The liberal revolutions of the 18th century did not fully push aside that model of governance, and many vestiges of the old regime have remained. Whatever the rationalization, whatever the ostensible basis of authority, the state was (and is) about taboos and social control. Of course, the form changed — church and state have been more or less separated — but in many ways the substance has been unchanged. The power of state-related clergymen was succeeded by the power of state-related medical men (including psychiatrists) and putative scientists. As the theological state receded, the therapeutic state advanced. Illness (including so-called mental illness) came to play the role in public policy that sin once played. Health stands in public life where salvation once stood. Treatment is the modern way of redemption. The burning of witches was succeeded by, for example, the confinement in madhouses of people who had committed no crimes. Electroshock and lobotomy replaced the rack and thumbscrew. The pattern repeated itself in the United States; state governments involved themselves in public health from an early date, followed by the federal government. Drug dealers and users became the modern scapegoats who had to be cast out (imprisoned) to protect the public’s health, although drugs entered people’s bodies by volitional acts. (On the resemblance between the theological and therapeutic states, see the works of Thomas Szasz, a psychiatrist who made a career demonstrating the unappreciated parallels. Links to many articles are here.)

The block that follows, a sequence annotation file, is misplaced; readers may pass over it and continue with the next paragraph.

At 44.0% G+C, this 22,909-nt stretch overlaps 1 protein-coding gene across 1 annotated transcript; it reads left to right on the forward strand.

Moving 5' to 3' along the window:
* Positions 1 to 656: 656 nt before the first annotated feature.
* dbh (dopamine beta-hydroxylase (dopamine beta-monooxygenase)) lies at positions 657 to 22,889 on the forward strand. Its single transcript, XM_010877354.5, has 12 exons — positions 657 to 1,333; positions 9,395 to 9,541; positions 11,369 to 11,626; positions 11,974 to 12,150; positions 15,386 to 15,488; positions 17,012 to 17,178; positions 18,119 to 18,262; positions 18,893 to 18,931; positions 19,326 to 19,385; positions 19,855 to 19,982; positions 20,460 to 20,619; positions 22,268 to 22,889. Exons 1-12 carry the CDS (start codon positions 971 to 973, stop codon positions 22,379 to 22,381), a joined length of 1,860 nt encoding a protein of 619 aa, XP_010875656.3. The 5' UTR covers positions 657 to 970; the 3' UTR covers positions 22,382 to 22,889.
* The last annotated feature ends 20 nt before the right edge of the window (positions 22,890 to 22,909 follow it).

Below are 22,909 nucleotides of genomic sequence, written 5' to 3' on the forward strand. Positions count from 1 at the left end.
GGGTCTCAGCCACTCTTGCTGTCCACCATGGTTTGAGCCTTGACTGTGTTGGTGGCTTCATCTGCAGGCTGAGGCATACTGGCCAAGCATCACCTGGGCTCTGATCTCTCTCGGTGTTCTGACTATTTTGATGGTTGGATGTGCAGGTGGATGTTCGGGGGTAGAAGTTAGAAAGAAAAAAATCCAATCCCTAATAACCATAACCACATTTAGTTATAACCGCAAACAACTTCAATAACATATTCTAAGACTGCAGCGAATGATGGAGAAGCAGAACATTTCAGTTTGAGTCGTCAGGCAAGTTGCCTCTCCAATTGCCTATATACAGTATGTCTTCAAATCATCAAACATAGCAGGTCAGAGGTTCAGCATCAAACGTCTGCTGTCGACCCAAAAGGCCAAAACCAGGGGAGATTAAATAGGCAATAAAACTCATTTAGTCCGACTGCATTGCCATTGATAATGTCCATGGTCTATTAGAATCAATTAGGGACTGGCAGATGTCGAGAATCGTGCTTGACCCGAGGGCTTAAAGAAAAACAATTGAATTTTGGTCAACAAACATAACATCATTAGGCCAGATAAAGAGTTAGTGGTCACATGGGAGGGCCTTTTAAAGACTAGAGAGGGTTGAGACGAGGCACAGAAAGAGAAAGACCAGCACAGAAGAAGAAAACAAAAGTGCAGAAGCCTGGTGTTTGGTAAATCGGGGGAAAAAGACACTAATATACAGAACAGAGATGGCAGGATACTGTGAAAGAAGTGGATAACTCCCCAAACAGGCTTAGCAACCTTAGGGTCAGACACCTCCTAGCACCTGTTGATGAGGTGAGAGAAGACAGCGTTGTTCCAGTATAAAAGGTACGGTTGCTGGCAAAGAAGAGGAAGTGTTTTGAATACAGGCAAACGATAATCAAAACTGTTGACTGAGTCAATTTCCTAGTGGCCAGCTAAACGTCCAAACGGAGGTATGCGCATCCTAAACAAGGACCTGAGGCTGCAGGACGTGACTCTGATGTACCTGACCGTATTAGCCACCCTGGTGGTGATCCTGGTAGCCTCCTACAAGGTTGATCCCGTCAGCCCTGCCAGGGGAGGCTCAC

In the modern age, Szasz wrote, “To resolve human problems [e.g., “bad habits”], all we need to do is define them as the symptoms of diseases and, presto, they become maladies remediable by medical measures” — more precisely, political-medical measures. Doctors, having been deputized by the state, wield power they could have not obtained otherwise. (The head of the FDA, Scott Gottlieb, is a physician.) Thus we have (to use another phrase from Szasz, “the medicalization of everyday life.” For example, any disapproved behavior that anyone engages in repeatedly is branded an “addiction,” which is in turn defined as a disease, as though calling behavior, which has reasons not causes, a disease were not a category mistake. Never mind that metaphorical, or mythical, diseases are not real diseases. (Are substances or people habit-forming?) To say that an ascribed disease is a myth is not to deny the behavior or even to deny that the behavior may a problem for either the actor or the people around him. As the philosopher Gilbert Ryle wrote, “A myth is, of course, not a fairy story. It is the presentation of facts belonging to one category in the idioms belonging to another. To explode a myth is accordingly not to deny the facts but to re-allocate them.”)